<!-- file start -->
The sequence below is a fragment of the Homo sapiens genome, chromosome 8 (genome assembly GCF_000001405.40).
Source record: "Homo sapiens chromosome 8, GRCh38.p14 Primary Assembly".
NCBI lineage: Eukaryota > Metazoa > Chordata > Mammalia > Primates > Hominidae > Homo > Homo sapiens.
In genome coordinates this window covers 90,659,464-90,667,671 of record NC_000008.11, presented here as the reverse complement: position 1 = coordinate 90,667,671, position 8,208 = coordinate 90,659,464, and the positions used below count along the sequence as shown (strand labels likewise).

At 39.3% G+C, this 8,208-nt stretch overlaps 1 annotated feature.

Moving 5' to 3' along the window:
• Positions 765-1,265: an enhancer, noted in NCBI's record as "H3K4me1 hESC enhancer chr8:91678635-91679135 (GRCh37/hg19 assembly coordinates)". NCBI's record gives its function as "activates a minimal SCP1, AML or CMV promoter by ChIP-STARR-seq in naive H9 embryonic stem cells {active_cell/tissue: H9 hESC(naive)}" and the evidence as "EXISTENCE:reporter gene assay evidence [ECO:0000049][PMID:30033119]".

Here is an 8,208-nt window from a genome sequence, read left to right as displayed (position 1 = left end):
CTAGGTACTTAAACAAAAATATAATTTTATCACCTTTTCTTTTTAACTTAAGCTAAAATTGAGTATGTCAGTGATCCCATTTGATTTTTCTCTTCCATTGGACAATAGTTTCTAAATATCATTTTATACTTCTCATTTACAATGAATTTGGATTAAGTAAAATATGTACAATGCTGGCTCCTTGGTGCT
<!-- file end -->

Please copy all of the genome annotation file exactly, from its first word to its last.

The sequence below is a fragment of the Homo sapiens genome, chromosome 8 (genome assembly GCF_000001405.40).
Source record: "Homo sapiens chromosome 8, GRCh38.p14 Primary Assembly".
NCBI lineage: Eukaryota > Metazoa > Chordata > Mammalia > Primates > Hominidae > Homo > Homo sapiens.
In genome coordinates this window covers 90,659,464-90,667,671 of record NC_000008.11, presented here as the reverse complement: position 1 = coordinate 90,667,671, position 8,208 = coordinate 90,659,464, and the positions used below count along the sequence as shown (strand labels likewise).

At 39.3% G+C, this 8,208-nt stretch overlaps 1 annotated feature.

Moving 5' to 3' along the window:
• Positions 765-1,265: an enhancer, noted in NCBI's record as "H3K4me1 hESC enhancer chr8:91678635-91679135 (GRCh37/hg19 assembly coordinates)". NCBI's record gives its function as "activates a minimal SCP1, AML or CMV promoter by ChIP-STARR-seq in naive H9 embryonic stem cells {active_cell/tissue: H9 hESC(naive)}" and the evidence as "EXISTENCE:reporter gene assay evidence [ECO:0000049][PMID:30033119]".

Here is an 8,208-nt window from a genome sequence, read left to right as displayed (position 1 = left end):
CTAGGTACTTAAACAAAAATATAATTTTATCACCTTTTCTTTTTAACTTAAGCTAAAATTGAGTATGTCAGTGATCCCATTTGATTTTTCTCTTCCATTGGACAATAGTTTCTAAATATCATTTTATACTTCTCATTTACAATGAATTTGGATTAAGTAAAATATGTACAATGCTGGCTCCTTGGTGCT